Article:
One advantage of concert performances by the SSO is that the vocal casting can be luxurious by Sydney operatic standards. Goerke was phenomenal; Cheryl Barker as Chrysothemis had to force her tone a little in her lower register but had exemplary diction; Lisa Gasteen as Clytemnestra was much better than reports had led me to believe; I’m sorry to say that Peter Coleman-Wright seemed miscast as Orestes, though he could have been better in more favourable balance conditions. Pascal Herington had a good if brief moment as a servant.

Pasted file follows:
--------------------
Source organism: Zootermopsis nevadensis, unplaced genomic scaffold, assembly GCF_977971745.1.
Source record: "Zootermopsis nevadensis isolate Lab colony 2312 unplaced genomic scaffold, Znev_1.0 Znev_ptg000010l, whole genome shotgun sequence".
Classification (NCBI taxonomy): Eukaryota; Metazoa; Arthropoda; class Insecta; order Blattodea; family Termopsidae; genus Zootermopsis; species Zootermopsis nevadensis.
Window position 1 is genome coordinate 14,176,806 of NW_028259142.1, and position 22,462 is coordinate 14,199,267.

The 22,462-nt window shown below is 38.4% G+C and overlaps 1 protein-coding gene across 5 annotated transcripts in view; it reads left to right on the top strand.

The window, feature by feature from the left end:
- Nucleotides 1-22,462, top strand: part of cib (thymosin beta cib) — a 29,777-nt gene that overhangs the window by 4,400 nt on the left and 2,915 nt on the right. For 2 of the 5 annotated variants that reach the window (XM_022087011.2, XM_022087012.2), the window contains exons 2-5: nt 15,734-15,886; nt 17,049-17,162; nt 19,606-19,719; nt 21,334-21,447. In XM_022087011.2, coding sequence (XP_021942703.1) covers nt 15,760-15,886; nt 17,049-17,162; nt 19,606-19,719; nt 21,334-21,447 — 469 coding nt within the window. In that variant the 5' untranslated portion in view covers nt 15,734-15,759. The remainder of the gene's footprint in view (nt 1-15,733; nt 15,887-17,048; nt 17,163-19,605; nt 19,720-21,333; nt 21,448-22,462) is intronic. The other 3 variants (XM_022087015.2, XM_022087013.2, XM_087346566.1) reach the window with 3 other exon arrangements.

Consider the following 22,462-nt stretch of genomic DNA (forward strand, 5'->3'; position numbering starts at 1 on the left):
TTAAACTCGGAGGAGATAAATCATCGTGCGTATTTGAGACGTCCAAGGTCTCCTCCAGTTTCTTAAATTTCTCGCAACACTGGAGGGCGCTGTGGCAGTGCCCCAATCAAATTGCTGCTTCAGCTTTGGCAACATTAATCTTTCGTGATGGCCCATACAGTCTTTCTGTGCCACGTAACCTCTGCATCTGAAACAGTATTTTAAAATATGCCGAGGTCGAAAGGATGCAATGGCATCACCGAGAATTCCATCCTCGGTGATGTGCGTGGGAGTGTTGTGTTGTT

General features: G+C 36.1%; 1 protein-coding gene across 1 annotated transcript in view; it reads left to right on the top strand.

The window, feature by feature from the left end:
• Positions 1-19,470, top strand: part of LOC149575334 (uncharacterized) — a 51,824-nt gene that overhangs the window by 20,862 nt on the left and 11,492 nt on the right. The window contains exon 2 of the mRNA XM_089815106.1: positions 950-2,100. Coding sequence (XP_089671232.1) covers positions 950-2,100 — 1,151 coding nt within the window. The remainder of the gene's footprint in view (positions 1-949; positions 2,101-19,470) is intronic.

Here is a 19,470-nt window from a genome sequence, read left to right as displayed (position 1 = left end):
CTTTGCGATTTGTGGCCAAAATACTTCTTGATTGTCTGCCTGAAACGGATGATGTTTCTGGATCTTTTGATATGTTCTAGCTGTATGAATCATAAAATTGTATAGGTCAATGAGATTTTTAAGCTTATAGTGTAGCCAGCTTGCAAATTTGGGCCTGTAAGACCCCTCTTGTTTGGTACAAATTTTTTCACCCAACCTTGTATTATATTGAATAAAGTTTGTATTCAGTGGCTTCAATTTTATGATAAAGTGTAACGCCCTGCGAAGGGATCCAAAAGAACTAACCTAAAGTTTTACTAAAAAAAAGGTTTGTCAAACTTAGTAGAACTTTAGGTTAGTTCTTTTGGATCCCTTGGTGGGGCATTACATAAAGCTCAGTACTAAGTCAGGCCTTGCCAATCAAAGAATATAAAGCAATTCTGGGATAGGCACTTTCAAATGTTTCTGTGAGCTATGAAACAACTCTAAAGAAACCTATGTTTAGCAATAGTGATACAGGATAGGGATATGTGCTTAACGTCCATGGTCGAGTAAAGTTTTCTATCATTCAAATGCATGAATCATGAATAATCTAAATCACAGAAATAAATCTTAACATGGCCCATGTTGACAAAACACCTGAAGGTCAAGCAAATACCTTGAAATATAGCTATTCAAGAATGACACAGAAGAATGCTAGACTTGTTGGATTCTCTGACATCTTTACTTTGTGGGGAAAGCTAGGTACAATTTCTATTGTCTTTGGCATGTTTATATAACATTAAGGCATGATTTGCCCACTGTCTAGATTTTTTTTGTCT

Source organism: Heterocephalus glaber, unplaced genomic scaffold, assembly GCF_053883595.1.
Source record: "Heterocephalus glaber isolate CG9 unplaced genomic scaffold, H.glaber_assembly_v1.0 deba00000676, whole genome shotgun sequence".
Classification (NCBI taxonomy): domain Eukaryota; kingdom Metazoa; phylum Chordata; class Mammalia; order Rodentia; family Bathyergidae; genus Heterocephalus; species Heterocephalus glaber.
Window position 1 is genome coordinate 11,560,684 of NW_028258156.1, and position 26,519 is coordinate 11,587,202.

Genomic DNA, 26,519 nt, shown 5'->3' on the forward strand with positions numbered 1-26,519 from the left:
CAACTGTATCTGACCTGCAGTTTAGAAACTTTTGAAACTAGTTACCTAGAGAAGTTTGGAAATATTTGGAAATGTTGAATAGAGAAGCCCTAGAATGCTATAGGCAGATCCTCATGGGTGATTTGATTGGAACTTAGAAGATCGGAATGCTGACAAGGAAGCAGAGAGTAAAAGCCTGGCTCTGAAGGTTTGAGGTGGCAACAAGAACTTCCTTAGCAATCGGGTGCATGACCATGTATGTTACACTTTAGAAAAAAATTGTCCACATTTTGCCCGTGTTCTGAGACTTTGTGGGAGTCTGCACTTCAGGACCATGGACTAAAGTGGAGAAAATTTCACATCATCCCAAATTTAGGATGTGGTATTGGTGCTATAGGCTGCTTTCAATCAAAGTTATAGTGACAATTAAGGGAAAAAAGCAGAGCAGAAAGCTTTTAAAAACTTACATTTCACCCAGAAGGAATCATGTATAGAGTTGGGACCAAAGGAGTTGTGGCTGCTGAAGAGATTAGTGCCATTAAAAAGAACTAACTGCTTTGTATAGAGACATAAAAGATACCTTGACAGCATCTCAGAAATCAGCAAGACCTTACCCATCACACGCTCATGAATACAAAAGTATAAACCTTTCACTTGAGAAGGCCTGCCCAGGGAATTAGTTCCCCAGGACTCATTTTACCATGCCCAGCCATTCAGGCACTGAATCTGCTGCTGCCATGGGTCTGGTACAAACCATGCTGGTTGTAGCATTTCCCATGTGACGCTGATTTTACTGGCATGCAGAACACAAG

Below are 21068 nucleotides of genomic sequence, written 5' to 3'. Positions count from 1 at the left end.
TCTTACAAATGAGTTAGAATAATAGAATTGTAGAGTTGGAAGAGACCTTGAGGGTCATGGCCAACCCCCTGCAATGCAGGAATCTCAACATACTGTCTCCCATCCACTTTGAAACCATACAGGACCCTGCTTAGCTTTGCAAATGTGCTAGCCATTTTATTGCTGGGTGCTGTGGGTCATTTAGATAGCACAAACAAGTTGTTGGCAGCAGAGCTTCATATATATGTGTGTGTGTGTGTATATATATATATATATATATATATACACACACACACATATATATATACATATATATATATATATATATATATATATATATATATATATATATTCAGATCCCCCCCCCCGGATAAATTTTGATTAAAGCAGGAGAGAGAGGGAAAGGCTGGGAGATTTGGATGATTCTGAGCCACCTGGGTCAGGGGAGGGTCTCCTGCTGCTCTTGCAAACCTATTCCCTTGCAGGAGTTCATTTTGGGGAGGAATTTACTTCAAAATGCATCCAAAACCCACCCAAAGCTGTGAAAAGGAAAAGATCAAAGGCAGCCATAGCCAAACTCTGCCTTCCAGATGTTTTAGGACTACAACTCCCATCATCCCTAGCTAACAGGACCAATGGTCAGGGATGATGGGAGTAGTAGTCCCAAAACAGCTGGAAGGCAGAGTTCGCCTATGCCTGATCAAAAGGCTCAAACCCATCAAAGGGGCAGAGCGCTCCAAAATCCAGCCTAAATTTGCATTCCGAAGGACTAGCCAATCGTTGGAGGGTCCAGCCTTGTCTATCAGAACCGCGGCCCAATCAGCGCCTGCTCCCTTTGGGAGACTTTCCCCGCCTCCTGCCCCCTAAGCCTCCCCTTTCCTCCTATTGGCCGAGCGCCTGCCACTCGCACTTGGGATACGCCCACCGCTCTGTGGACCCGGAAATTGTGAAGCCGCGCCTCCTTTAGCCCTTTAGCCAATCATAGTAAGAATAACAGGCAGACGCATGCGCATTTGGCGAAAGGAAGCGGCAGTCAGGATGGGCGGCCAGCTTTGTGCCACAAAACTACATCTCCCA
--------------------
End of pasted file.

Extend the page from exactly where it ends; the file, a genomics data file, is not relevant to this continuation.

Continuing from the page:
Indeed this was not a simple concert performance. Apart from the dance, the singers all acted their roles sans score. That’s a plus, but it’s still a long way short of a fully produced opera.

This sounds boring of me, but for the SSO’s next big-orchestra opera performance (and we can assume more are planned: my nomination – Jonny spielt auf), I’d like to see the orchestra back on the stage with the acoustic rings performing their (albeit insufficient) role. I’m happy to do without the dancers, and I would put the singers on an extended stage in front of the orchestra.

To be fair most of the audience loved it. Maybe Leipzig spoiled me.